Writer-director Shinobu Sakagami's first feature concerns a young Japanese woman who meets a homeless Japanese man (Sakagami) in the U.S. They decide to steal drugs from the Mafia, then flee to avoid reprisals. (Water Tower downstairs, 9:15)

Saturday 9 October

In the Rye

Roman Vavra's feature from the Czech Republic recounts three separate tales set in the same rye field. (Water Tower upstairs, 1:00)

Loving Jezebel

J Theodorous can't help himself: he's compulsively attracted to women already involved with other men. As the film opens, he's about to bail out the back window of his apartment, fleeing from the enraged husband of his lover. From there the film goes back in time as Theo describes his unrequited love in kindergarten for Nikki Noodleman, who preferred the company of another pint-size stud. In writer-director Kwyn Bader's lively, uncynical comedy, Theodorous never succumbs to earnest self-analysis but knows he must change his wanton ways if he's to have any hope of keeping his sanity. Bader has loaded his pithy script with great dialogue and some wonderfully wry observations by Theodorous about true love. And Hill Harper negotiates Theo's comic turns with as much aplomb as he does the dramatic moments (of which there are many); Nicole Ari Parker is terrific as Frances, Theodorous's first true adult lover, a sort of kooky, repressed dominatrix; and Sandrine Holt is touching as Mona, the aggressive, needy West Indian friend who fantasizes about returning to Trinidad with Theodorous in tow. It's nice to see a film that has an interracial cast for no other reason than that it takes place in multicultural New York. (JK) (Water Tower upstairs, 1:00)

Two Streams

See listing under Friday, October 8. (Water Tower downstairs, 1:45)

Minazuki

Minazuki has the hallmark of director Rokuro Mochizuki's films--a blending of gangster and soft-porn genre elements into a surprisingly feeling but often violent work. Cuckolded and abandoned by the wife he's adored, mild-mannered accountant Suwa, regarded by all as a bumbling loser, is joined by the wife's yakuza brother in tracking her down. This brutally black comedy-drama also throws Suwa together with Yumi, a much-abused young prostitute who makes the unlikely discovery that this computer geek is a powerhouse in bed. The trio head off to a provincial seaside resort, Suwa and Yumi coupling frenziedly and the brother demonstrating increasingly savage behavior. Mochizuki skillfully interweaves themes of sadism, obsession, and power, which intersect in an explosive surprise ending. Minazuki isn't his best, but it's a fine introduction to his quirky work. (BS) (Water Tower downstairs, 2:00)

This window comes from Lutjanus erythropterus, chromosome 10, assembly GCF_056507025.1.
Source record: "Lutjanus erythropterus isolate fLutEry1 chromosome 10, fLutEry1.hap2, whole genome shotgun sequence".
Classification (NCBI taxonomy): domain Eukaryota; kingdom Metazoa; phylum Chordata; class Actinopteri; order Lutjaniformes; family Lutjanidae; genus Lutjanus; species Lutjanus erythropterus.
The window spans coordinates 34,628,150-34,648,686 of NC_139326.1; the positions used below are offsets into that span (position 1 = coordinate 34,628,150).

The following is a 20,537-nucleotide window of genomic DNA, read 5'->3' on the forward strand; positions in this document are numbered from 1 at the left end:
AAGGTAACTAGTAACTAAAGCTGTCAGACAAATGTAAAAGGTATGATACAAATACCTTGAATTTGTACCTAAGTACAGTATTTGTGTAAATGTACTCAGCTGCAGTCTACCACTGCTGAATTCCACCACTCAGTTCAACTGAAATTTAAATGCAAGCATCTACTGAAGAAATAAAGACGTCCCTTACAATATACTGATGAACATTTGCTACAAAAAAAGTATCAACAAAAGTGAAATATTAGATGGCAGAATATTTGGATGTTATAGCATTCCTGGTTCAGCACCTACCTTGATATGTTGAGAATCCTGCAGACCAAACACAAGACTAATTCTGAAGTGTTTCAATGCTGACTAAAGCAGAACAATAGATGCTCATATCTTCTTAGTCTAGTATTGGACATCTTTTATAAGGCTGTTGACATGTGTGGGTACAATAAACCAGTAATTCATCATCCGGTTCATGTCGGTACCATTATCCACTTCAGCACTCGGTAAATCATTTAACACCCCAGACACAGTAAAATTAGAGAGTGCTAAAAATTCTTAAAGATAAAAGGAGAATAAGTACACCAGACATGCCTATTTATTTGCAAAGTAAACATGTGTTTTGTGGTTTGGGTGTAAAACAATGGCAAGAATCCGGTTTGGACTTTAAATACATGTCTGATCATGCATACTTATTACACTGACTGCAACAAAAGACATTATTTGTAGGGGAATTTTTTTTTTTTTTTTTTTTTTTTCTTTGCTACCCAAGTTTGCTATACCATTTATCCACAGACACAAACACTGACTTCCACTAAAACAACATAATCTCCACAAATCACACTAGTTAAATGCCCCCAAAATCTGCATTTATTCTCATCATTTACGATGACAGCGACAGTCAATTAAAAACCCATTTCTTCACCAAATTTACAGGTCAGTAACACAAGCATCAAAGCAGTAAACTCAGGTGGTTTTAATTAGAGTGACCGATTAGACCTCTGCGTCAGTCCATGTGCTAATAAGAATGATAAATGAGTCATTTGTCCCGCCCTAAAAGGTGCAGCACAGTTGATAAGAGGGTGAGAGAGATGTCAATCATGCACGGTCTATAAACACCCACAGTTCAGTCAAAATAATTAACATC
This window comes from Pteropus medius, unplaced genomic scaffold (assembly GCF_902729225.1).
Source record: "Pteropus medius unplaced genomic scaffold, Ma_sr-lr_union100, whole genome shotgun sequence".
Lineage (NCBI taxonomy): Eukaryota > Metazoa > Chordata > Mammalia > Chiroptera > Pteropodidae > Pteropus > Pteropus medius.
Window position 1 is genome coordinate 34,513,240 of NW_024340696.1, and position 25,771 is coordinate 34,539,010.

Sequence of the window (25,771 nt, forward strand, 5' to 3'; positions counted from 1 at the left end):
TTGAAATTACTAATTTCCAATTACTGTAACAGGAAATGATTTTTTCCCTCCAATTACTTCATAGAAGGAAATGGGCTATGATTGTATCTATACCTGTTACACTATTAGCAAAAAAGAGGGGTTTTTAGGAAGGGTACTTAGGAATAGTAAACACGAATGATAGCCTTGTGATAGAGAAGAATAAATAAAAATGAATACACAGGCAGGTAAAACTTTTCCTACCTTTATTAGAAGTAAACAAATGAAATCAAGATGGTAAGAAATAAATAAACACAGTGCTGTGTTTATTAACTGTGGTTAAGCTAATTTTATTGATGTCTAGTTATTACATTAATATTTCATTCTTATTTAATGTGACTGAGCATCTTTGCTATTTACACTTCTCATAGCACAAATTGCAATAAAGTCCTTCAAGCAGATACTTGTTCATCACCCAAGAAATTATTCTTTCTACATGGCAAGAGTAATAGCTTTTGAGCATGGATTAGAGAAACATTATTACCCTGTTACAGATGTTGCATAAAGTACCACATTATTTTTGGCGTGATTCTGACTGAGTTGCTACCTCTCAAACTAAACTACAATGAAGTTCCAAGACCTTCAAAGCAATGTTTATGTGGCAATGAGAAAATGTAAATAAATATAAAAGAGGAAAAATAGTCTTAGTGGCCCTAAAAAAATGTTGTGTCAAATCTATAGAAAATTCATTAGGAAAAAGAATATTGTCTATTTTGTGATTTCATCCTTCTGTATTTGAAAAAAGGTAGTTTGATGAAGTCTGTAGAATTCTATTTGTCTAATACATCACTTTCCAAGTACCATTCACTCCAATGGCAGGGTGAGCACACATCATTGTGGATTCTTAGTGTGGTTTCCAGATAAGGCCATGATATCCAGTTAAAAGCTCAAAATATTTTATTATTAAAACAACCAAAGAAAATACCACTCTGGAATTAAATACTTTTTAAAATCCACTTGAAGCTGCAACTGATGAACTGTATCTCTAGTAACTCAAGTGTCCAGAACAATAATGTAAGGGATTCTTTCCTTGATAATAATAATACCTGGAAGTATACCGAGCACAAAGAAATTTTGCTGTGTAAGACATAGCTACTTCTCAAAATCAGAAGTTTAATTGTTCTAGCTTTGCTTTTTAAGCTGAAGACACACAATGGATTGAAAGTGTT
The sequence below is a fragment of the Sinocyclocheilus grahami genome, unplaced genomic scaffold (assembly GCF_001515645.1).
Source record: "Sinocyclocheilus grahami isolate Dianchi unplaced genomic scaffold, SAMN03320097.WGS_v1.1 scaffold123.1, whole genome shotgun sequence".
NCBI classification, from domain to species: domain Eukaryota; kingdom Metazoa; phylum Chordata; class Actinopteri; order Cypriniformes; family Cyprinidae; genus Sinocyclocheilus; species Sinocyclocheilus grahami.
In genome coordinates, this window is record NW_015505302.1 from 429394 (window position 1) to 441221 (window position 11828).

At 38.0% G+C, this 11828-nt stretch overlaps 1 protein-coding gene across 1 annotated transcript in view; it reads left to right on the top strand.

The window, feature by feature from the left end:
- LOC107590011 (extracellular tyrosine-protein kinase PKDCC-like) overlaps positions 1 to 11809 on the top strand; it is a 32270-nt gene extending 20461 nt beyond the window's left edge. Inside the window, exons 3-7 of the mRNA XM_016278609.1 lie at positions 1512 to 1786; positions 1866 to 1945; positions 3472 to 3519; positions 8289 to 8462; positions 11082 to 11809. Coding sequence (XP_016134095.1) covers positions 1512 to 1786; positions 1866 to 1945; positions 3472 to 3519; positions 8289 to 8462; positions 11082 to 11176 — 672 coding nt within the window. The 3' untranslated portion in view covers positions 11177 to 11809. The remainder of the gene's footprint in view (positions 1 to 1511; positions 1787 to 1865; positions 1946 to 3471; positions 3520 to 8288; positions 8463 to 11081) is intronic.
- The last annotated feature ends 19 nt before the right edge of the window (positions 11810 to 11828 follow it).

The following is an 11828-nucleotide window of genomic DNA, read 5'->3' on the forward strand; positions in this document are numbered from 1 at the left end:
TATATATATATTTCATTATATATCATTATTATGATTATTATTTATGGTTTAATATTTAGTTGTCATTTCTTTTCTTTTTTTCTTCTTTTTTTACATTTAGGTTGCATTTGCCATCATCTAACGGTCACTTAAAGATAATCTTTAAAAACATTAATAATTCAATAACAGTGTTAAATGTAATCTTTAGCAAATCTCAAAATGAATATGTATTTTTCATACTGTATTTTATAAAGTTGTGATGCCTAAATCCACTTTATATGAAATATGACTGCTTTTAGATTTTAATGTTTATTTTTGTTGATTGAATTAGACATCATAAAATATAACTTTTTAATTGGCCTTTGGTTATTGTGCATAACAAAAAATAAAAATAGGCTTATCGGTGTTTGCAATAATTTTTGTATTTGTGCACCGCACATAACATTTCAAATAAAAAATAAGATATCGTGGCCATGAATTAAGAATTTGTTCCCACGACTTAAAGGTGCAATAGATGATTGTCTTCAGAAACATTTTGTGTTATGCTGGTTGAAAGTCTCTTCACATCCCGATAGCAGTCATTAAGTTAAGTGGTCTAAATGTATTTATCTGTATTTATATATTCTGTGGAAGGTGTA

Raise the Heart!

See listing under Friday, October 8. (Water Tower upstairs, 2:15)

Big Wheels, Angels & Turtles: International Shorts

Short films from Germany, Belgium, Australia, Canada, and the U.S. (Music Box, 2:30)

The Love of Three Oranges

J See listing under Friday, October 8. (Music Box, 2:45)

Afraid of Everything

Nathalie Richard, who has done superb work with Jacques Rivette and Olivier Assayas, is the primary reason to see this black-and-white feature from director-writer David Barker. She plays a Frenchwoman who's been permanently injured in a car accident and now suffers from agoraphobia, which effectively traps her in the New York loft where she lives with her American architect husband. Her beautiful, free-spirited sister turns up, capturing the attention of the husband and the couple's circle of friends and intensifying Richard's anguish. The film's ambiguities and off-center moods are intelligently realized, and the claustrophobia and psychosexual underpinnings evoke Polanski films of the 60s and 70s (Repulsion, The Tenant). But ultimately Barker's style drains the life from the film, making it feel like an academic exercise as it becomes increasingly inert, emotionally and dramatically. Richard and Sarah Adler, the impressive young Belgian actress who plays her sister, have some fine moments together--Richard's face can register a deep range of responses--but Barker doesn't give their characters the shape and complexity they deserve. (PM) (Water Tower upstairs, 3:15)

An Invited Guest

The festival seems to be offering several corny and implausible thrillers written and directed by African-American filmmakers this year (see Asunder); presumably there are plenty of available funds for this sort of hokum, and black male filmmakers are just as capable of providing it as their white male counterparts. Shot in Columbus, Ohio--though it might as well be New York or Los Angeles--An Invited Guest stars Mekhi Phifer as Silk, who contrary to the film's title shows up uninvited at the house of aspiring screenwriter Howard (Mel Jackson) while he's working on a script with his two partners. Howard's wife Debbie (Mari Morrow) has left in a huff because Howard forgot it was their anniversary; returning later, she finds Silk hustling everyone at poker. She's soon seduced by the mysterious stranger, and in a scene straight out of soft-core porn, Silk has his way with her on the kitchen counter. The adult-film ambience is heightened by the continuous wash of synth music, which begins to percolate at the slightest hint of danger. The plot contains so many unbelievable twists that after a while you lose count and sit back to enjoy the ride, as almost every character is revealed to be a scheming, duplicitous scumbag. (JK) (Water Tower upstairs, 3:15)